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Russian state-backed hackers breached Microsoft’s core software systems, company says | #hacking | #cybersecurity | #infosec | #comptia | #pentest | #hacker | #hacking | #aihp


A Russian state-backed group that Microsoft said hacked into its corporate email accounts was able to gain access to its core software systems, the company announced on Friday.

Microsoft said its security team detected the attack in January and identified the group responsible as Midnight Blizzard, “the Russian state-sponsored actor also known as Nobelium.”

“In recent weeks, we have seen evidence that Midnight Blizzard is using information initially exfiltrated from our corporate email systems to gain, or attempt to gain, unauthorized access,” Microsoft said in a blog post update on Friday. “This has included access to some of the company’s source code repositories and internal systems.”

The company said it has found no evidence that Microsoft-hosted customer-facing systems have been compromised due to the breach.

As of Friday, the incident has “not had a material impact” on Microsoft’s operations, the company stated in an SEC filing.

“The Company has not yet determined that the incident is reasonably likely to materially impact the Company’s financial condition or results of operations,” the filing stated.

Midnight Blizzard is apparently attempting to use “secrets” that it has found in the hack, according to Microsoft.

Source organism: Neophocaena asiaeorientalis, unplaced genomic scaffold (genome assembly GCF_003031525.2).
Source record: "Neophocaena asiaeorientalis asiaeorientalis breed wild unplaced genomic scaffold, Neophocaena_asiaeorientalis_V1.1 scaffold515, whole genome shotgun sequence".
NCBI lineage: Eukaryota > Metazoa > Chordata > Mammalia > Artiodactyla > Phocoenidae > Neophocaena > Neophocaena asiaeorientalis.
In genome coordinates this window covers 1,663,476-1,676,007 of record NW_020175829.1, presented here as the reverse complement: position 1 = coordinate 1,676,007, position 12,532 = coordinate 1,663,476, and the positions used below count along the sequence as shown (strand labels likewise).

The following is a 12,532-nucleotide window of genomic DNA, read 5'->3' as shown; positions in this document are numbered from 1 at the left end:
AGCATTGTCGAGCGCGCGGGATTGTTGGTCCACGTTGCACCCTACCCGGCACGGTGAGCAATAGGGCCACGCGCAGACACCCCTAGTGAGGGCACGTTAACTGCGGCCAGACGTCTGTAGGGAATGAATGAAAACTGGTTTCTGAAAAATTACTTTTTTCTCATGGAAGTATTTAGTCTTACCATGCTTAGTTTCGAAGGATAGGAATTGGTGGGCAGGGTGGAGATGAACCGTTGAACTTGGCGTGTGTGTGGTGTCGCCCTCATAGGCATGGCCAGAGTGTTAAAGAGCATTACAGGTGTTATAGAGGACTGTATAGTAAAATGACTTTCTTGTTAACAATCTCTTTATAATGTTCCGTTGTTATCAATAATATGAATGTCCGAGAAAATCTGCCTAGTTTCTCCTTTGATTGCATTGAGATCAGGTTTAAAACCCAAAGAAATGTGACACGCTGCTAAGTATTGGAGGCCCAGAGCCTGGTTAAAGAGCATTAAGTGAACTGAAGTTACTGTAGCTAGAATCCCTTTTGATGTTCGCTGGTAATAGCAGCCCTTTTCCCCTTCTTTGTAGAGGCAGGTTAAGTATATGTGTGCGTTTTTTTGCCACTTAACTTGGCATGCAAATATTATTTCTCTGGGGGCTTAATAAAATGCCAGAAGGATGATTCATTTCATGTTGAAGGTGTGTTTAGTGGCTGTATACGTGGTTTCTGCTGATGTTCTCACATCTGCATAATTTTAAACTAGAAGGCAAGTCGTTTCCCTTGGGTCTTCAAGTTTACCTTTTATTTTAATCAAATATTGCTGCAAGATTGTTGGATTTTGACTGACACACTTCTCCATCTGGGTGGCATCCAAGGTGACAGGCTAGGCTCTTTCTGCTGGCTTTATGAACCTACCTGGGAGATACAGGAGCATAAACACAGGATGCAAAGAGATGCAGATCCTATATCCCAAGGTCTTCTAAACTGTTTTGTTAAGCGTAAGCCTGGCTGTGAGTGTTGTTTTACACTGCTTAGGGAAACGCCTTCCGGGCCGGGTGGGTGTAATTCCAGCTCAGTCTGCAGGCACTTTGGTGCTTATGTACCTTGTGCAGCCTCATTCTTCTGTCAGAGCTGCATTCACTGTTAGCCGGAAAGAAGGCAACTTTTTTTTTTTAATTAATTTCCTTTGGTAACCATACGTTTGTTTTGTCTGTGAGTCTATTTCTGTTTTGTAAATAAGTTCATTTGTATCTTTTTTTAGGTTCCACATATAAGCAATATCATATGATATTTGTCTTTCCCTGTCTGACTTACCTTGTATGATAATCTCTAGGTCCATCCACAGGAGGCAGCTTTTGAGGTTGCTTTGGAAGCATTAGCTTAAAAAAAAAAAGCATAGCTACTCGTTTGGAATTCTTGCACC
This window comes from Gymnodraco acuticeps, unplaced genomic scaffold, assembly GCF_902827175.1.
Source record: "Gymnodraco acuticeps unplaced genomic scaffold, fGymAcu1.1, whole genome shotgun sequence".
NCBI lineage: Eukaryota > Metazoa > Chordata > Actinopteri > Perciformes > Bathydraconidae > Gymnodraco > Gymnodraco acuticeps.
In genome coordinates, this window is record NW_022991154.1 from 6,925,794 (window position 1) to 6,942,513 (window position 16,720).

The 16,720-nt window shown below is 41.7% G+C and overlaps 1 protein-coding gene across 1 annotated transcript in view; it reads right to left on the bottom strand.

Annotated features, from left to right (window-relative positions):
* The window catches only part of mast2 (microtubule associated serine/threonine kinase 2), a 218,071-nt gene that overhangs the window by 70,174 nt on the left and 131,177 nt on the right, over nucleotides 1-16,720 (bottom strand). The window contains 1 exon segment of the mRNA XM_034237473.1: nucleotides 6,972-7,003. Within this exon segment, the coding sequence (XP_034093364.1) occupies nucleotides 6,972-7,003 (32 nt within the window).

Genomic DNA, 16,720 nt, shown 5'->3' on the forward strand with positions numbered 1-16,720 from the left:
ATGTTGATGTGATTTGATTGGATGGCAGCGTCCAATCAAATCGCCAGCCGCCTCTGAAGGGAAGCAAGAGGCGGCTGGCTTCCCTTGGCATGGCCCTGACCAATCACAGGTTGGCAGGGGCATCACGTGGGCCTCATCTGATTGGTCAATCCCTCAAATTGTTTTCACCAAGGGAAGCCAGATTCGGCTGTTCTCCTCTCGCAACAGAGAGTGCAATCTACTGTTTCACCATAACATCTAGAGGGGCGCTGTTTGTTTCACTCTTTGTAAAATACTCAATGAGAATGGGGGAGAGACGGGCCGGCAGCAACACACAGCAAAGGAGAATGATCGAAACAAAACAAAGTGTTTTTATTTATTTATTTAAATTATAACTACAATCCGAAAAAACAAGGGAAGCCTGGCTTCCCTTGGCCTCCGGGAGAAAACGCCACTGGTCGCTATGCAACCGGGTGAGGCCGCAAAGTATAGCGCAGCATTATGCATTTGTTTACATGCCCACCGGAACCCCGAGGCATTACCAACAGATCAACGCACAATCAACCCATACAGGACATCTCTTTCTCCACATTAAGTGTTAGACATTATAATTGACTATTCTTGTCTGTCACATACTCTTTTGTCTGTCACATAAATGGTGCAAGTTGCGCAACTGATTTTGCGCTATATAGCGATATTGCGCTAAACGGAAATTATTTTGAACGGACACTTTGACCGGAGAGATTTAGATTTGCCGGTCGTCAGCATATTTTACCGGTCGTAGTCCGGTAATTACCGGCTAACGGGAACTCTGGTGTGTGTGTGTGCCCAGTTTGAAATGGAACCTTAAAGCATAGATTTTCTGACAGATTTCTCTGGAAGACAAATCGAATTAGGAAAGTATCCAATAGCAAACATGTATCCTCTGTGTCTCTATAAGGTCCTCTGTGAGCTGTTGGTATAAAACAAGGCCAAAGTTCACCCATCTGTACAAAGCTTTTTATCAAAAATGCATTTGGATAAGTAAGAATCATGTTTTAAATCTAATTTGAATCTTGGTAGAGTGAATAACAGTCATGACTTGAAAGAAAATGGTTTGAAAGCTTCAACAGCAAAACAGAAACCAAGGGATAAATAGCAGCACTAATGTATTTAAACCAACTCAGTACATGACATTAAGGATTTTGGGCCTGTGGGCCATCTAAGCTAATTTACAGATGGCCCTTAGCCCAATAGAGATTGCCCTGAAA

“Some of these secrets were shared between customers and Microsoft in email, and as we discover them in our exfiltrated email, we have been and are reaching out to these customers to assist them in taking mitigating measures,” Microsoft said.

The volume of some aspects of the ongoing attack has intensified, increasing as much as 10-fold in February compared to January, Microsoft said. That includes “password sprays,” in which a user uses a single common password against multiple accounts on the same application, the company said.

“Across Microsoft, we have increased our security investments, cross-enterprise coordination and mobilization, and have enhanced our ability to defend ourselves and secure and harden our environment against this advanced persistent threat,” Microsoft said Friday. “We have and will continue to put in place additional enhanced security controls, detections, and monitoring.”

The attack began in November, Microsoft said. The company was able to remove the hacker’s access to the email accounts on Jan. 13, according to a company filing with the SEC.

The company said in its SEC filing on Friday that it continues to coordinate with federal law enforcement on the ongoing investigation into the incident.

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